Immunization has made a significant impact on the health of the people of South Sudan, with services reaching and protecting even the most marginalized and vulnerable populations.

To improve the contribution of immunization to child survival and determine strategic directions for the new country Multi Year Plan (2017 – 2021), WHO collaborated with the Ministry of Health (MoH) and partners to review the current capacities of the immunization and surveillance system to identify and respond to gaps and challenges from 25 September to 5 October 2017 in Juba. 

The MoH, along with WHO, UNICEF, Bill and Melinda Gates Foundation (BMGF), Centers for Disease Control and Prevention (CDC), Gavi, the Vaccine Alliance, John Snow Inc (JSI) and Core Group among others reviewed the management systems of the Expanded Programme on Immunization (EPI) and surveillance program; the immunization financing situation; the organization and the implementation of acute flaccid paralysis (AFP) surveillance system, at all levels; including the laboratory capacity;  human resources capacities and skills; and the strength and weaknesses of the EPI and surveillance data management system.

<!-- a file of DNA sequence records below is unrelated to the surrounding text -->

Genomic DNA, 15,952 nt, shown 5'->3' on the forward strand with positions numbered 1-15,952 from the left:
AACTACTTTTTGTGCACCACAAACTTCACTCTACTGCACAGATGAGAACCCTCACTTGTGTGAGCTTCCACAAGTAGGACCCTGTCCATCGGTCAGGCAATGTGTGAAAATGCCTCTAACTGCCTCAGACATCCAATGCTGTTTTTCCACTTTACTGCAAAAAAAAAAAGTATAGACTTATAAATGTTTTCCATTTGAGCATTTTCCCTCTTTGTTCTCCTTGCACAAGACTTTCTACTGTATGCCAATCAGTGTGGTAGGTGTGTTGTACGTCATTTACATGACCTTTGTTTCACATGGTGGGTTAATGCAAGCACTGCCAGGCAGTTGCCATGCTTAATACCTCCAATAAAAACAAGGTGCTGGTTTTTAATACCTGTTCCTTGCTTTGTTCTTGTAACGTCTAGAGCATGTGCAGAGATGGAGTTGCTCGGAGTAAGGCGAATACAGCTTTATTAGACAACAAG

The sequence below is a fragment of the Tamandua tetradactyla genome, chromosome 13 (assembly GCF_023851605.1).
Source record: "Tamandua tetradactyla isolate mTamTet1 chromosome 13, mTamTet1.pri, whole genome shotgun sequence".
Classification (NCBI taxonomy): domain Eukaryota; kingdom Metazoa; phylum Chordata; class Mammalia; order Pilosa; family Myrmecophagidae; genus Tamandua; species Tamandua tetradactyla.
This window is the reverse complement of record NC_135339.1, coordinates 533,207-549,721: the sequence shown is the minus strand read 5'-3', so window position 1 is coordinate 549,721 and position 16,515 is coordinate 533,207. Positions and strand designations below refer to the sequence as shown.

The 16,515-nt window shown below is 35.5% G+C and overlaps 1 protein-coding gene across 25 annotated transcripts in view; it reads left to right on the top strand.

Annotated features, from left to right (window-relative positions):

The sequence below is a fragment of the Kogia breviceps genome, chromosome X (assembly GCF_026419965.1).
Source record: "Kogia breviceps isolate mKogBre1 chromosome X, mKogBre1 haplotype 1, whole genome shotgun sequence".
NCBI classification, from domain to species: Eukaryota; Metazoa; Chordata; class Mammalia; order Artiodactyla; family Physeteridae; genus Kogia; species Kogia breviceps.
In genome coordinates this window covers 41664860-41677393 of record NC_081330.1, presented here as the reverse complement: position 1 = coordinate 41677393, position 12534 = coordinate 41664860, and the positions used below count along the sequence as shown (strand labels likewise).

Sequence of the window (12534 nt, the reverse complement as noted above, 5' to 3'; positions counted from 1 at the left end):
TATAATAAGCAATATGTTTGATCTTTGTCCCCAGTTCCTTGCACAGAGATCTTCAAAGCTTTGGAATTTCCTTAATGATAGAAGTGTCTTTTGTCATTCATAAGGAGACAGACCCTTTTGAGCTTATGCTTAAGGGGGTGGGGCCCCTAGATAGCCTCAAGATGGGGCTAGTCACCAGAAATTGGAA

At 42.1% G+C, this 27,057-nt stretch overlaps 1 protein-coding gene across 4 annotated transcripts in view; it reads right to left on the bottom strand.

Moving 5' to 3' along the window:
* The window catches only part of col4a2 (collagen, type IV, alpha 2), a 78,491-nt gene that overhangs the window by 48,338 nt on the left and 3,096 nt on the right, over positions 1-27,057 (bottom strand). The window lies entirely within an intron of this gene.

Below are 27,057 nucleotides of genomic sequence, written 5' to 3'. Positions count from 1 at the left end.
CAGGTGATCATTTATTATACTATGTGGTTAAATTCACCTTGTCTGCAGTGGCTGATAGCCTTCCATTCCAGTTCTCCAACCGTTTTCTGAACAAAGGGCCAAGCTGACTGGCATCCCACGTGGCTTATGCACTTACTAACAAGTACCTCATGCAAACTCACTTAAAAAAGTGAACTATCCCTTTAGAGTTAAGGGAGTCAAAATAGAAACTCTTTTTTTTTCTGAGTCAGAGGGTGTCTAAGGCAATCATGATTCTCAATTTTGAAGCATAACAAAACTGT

“Identifying innovative strategies to address the systemic gaps in human resources, service delivery and integrated diseases surveillance as well as data management is crucial in building a reserved capacity for resilience of the entire health system for South Sudan. The review has highlighted the need for more flexible policy options required of partners to respond to the wider needs of immunization for women and children”, said Mr Kofi Boateng, WHO EPI Focal Point. 

During the 10 day external review, members of the team, led by the external experts assessed the country’s effectiveness and efficiency of the EPI program components as well as identified best practices at different levels visited for potential scaleup to improving Immunization coverage. In total the team visited seven state hubs,  eight Counties, 17 Health facilities including two Protection of Civilian (PoCs) sites.

For more information please visit WHO Africa website http://www.afro.who.int/